Lakewood Native Biking Around the World

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In Greece - LAPE
  • LAPE
  • In Greece
Lakewood native Jason Lape is doing something few people have done: circumnavigating the globe by bicycle. Yes, traversing the entire latitude of the Earth by bike.

Circumnavigating the world by bicycle is nothing short of incredible, but Lape is no stranger to odysseys.

Lape spent much of his childhood in Lakewood, but left in 2010 to thru-hike the Appalachian Trail (AT), a 2,200-mile trail from the spruce-fir forests of Georgia to the spruce-fir forests of Maine.

“Six months later after completing it, I was a changed man and didn't want to go back to ‘normal life,’” he says.

After thru-hiking the Appalachian Trail, Lape and seven friends biked cross-country from Salida, Colorado, to Los Angeles, Seattle and Key West, Florida. Collectively they had no experience biking long distances before they left.
In 2014, Lape, a friend and two dogs paddled a single canoe from Lake Itasca, Minnesota, to the Gulf of Mexico—the length of the Mississippi. A quick reminder: The Mississippi River is the second or third longest river (depending on how it’s measured) in the world.

Name a place, and Lape has lived there— Salida, Colorado; Lake Tahoe, California; McCall, Idaho; and Key West, Florida. Name a classic American adventure and he has gone on it. He, however, remains a Clevelander at heart.

“Wherever I go, I represent Cleveland as my home.”

Ambitions have never stopped at national borders or shores, and they certainly haven’t stopped with Lape.

While working six to seven days a week on a fishing boat in Key West, Lape and Josh Sewell, a Florida native and kindred spirit, decided to bike around the world.

Sewell himself has had his share of adventures. In 2015, he sold all of his belongings to hike the Pacific Coast Trail — or PCT as it is known to hikers. He left the trail at Yosemite and hitchhiked to Oregon. Halfway up the Oregon Coast, Sewell bought a bicycle and continued up the coast using children’s backpacks as panniers.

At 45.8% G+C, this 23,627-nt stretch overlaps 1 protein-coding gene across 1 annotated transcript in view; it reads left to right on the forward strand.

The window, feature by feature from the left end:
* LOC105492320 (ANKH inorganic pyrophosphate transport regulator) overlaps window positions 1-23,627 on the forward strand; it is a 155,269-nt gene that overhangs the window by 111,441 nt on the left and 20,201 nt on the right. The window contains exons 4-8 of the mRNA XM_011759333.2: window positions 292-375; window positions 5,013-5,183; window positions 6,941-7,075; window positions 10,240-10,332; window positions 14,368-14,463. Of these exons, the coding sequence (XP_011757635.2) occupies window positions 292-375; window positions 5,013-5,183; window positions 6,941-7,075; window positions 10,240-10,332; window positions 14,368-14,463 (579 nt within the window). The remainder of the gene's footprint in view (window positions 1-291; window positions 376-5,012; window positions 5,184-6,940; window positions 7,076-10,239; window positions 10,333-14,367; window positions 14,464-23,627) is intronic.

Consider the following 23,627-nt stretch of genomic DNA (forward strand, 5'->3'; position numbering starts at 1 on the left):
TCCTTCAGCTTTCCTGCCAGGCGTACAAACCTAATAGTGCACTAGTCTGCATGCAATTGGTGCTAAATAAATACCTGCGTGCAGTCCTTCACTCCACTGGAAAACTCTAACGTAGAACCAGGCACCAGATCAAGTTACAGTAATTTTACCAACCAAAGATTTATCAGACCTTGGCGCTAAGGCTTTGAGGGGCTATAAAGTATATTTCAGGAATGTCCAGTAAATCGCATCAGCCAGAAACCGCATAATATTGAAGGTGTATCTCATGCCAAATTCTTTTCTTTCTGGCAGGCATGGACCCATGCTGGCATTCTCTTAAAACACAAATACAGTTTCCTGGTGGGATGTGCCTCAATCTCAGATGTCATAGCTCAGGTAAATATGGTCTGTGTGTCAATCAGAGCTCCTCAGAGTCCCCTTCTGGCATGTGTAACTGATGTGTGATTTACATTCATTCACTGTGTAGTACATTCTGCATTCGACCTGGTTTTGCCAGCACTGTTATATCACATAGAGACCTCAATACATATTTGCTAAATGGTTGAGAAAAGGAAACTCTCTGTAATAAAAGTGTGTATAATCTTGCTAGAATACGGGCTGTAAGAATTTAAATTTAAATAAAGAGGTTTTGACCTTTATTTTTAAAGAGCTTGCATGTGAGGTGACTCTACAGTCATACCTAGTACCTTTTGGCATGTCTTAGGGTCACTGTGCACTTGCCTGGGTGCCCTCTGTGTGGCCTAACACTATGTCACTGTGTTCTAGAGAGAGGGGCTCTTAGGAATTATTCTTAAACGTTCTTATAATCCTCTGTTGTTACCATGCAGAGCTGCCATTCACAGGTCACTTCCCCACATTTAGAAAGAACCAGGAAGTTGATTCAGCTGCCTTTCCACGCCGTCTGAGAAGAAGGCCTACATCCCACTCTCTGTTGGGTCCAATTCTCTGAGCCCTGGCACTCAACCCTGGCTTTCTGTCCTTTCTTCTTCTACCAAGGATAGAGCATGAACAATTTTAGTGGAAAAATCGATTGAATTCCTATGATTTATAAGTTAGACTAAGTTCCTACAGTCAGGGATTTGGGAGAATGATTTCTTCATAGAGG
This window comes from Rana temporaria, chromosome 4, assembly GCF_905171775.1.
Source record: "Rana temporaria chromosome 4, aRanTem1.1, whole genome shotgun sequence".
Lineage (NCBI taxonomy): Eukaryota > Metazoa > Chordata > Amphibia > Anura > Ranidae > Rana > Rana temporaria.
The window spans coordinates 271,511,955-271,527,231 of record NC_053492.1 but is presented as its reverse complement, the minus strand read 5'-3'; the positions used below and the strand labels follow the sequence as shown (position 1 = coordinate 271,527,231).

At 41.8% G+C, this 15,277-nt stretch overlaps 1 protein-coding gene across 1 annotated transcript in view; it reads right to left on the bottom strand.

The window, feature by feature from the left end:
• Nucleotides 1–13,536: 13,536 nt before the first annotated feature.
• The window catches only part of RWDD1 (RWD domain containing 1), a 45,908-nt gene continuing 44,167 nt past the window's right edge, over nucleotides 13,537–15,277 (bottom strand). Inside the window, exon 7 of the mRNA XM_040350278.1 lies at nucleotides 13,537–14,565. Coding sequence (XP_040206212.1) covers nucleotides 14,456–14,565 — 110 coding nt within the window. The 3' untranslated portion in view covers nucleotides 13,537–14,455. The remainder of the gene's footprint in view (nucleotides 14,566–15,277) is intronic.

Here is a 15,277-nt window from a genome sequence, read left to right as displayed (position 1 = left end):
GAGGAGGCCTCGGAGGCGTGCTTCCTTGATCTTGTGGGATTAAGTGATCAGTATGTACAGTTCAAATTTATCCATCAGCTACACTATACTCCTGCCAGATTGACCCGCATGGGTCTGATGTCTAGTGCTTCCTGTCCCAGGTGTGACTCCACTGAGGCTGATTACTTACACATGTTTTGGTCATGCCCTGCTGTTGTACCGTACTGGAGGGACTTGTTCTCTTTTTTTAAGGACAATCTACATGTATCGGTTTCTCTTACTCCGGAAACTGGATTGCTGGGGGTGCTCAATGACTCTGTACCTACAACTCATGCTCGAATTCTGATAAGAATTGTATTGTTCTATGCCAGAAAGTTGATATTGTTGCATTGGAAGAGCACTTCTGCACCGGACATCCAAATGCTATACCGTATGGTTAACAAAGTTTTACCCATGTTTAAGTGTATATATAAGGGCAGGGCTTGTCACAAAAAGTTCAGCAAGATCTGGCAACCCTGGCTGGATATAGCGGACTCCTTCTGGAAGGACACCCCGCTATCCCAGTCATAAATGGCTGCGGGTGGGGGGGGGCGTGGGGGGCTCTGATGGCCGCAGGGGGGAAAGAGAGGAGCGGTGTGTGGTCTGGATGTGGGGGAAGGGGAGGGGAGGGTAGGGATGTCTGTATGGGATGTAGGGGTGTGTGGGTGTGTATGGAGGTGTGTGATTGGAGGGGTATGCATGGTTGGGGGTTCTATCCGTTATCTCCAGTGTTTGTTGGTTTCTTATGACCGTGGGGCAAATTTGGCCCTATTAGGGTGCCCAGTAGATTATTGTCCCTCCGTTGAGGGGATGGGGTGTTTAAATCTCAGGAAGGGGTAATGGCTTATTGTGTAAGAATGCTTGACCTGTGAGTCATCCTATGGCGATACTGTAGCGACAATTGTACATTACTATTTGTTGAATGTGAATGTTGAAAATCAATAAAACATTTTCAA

“One day while drinking a couple bottles of wine, Josh and I filled my giant white board with math problems figuring out the cost of living, plane tickets, emergency costs and timeline. The board looked like the scene from Good Will Hunting.”

But why go by bike?

“It’s the perfect speed to see the world. Bicycle time slows down and you become a part of the small towns and people want to talk to you.”

On May 21, 2016, they landed in Lisbon, Portugal, with their touring bikes (for the bike nerds: Lape rides a steel-frame Novara outfitted with disk-brakes and Sewell a steel-frame Surly Long Haul Trucker. Both use front and rear mounted Ortlieb panniers) and supplies and not much else. They carry with them only the necessities and a solar-powered batter to power electronic devices like a Go-Pro.

Since leaving for Lisbon, they have biked 3,300 miles (5,500 km) to the northern coast of Spain, through the Pyrenees along France's southern coast, Italy, Slovenia, Croatia, Bosnia, Montenegro, Albania. (That’s about 60 miles per day if you’re counting.) They arrived in Greece in late July and plan to continue on through the Balkans before heading to Southeast Asia to avoid harsh northern winters. Before coming back to the western hemisphere, the two will bike Australia.

“From Australia we'll fill our tires with more air and skip across the ocean (or fly) to South America hugging the west coast on our way back home to the states.”

No exact timeline is in place, but they expect their journey to last another 18 months.

Lape will tell you navigating roads, traffic and bureaucracy while physically exhausted is difficult; the greatest challenge, however, happens before the rubber meets the road.

“The biggest challenge is the mental: waking up early and just biking all day.”
But their journey is not without reward and serendipity. “No matter where I go, but especially through smaller rural areas of the world, people are willing to give me the shirt off their back.”

And their journey is certainly not without lessons.

“A man in France biked next to us for 20 minutes talking about how much he loved his wife, how he had traveled everywhere and about how his friend had died recently but they used to bike this same spot. We took a break overlooking rocky cliffs falling into the sea and he handed me 100 euros.”

Lape’s dream ride: “I’m riding it.”

Visit Lape and Sewell’s blog, rollingtheearth.com, to follow them on their incredible odyssey. 

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